25.8. Migrating from Jersey 1.x to 2.0

This chapter is a migration guide for people switching from Jersey 1.x. Since many of the Jersey 1.x features became part of JAX-RS 2.0 standard which caused changes in the package names, we decided it is a good time to do a more significant incompatible refactoring, which will allow us to introduce some more interesting new features in the future. As the result, there are many incompatibilities between Jersey 1.x and Jersey 2.0. This chapter summarizes how to migrate the concepts found in Jersey 1.x to Jersey/JAX-RS 2.0 concepts.

25.8.1. Server API

Jersey 1.x contains number of proprietary server APIs. This section covers migration of application code relying on those APIs. Injecting custom objects

Jersey 1.x have its own internal dependency injection framework which handles injecting various parameters into field or methods. It also provides a way how to register custom injection provider in Singleton or PerRequest scopes. Jersey 2.x uses HK2 as dependency injection framework and users are also able to register custom classes or instances to be injected in various scopes.

Main difference in Jersey 2.x is that you don't need to create special classes or providers for this task; everything should be achievable using HK2 API. Custom injectables can be registered at ResourceConfig level by adding new HK2 Module or by dynamically adding binding almost anywhere using injected HK2 Services instance.

Jersey 1.x Singleton:

ResourceConfig resourceConfig = new DefaultResourceConfig();
        new SingletonTypeInjectableProvider<Context, SingletonType>(
                SingletonType.class, new SingletonType()) {});

Jersey 1.x PerRequest:

ResourceConfig resourceConfig = new DefaultResourceConfig();
        new PerRequestTypeInjectableProvider<Context, PerRequestType>() {
            public Injectable<PerRequestType> getInjectable(ComponentContext ic, Context context) {

Jersey 2.0 HK2 Module:

public static class MyBinder extends AbstractBinder {

    protected void configure() {
        // request scope binding
        // singleton binding
        // singleton instance binding
        bind(new MyInjectableSingleton()).to(MyInjectableSingleton.class);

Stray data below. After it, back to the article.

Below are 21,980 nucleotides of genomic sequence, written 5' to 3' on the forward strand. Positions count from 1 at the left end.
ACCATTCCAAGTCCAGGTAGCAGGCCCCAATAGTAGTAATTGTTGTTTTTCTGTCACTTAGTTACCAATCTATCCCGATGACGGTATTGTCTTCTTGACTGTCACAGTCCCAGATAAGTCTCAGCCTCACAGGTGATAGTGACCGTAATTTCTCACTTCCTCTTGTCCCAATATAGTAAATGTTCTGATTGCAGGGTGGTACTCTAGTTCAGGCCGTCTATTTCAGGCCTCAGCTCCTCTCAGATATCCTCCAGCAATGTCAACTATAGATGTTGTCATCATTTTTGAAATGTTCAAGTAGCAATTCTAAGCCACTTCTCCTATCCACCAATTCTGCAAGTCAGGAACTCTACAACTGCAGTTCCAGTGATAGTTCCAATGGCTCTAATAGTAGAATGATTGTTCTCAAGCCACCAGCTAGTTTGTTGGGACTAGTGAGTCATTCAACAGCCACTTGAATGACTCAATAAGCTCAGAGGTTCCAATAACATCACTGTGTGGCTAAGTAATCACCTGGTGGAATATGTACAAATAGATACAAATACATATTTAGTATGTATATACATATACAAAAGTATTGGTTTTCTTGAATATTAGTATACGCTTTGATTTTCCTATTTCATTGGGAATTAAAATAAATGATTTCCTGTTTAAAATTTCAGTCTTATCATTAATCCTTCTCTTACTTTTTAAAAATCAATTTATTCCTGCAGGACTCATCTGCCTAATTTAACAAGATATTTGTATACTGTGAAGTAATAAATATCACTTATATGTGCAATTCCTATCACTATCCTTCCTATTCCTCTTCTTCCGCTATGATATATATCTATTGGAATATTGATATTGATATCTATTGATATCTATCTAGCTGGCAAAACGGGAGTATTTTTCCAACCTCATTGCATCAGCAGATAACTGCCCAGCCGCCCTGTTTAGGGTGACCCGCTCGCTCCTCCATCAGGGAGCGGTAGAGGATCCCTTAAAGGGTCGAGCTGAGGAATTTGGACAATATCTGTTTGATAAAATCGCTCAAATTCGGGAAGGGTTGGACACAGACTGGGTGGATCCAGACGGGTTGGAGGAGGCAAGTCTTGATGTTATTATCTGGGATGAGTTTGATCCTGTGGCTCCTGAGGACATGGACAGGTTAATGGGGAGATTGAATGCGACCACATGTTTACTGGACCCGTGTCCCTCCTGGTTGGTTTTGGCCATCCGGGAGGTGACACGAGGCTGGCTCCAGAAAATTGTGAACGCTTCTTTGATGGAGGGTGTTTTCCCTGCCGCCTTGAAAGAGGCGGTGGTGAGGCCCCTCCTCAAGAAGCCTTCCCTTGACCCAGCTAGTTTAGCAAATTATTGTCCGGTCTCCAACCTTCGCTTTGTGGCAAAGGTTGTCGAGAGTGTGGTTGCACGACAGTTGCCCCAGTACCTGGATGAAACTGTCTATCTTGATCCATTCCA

// register module to ResourceConfig (can be done also in constructor)
ResourceConfig rc = new ResourceConfig();
rc.addClasses(/* ... */);
rc.addBinders(new MyBinder());

Jersey 2.0 dynamic binding:

public static class MyApplication extends Application {

    public MyApplication(ServiceLocator serviceLocator) {
        System.out.println("Registering injectables...");

        DynamicConfiguration dc = Injections.getConfiguration(serviceLocator);

        // request scope binding

        // singleton binding

        // singleton instance binding
                Injections.newBinder(new MyInjectableSingleton())

        // request scope binding with specified custom annotation
                        .qualifiedBy(new MyAnnotationImpl())

        // commits changes

    public Set<Class<?>> getClasses() {
        return ...
    }} ResourceConfig Reload

In Jersey 1, the reload functionality is based on two interfaces:

  1. com.sun.jersey.spi.container.ContainerListener
  2. com.sun.jersey.spi.container.ContainerNotifier

Containers, which support the reload functionality implement the ContainerListener interface, so that once you get access to the actual container instance, you could call it's onReload method and get the container re-load the config. The second interface helps you to obtain the actual container instance reference. An example on how things are wired together follows.

Example 25.1. Jersey 1 reloader implementation

public class Reloader implements ContainerNotifier {
    List<ContainerListener> ls;

    public Reloader() {
        ls = new ArrayList<ContainerListener>();

    public void addListener(ContainerListener l) {

    public void reload() {
        for (ContainerListener l : ls) {

Example 25.2. Jersey 1 reloader registration

Reloader reloader = new Reloader();
resourceConfig.getProperties().put(ResourceConfig.PROPERTY_CONTAINER_NOTIFIER, reloader);

In Jersey 2, two interfaces are involved again, but these have been re-designed.

  1. org.glassfish.jersey.server.spi.Container
  2. org.glassfish.jersey.server.spi.ContainerLifecycleListener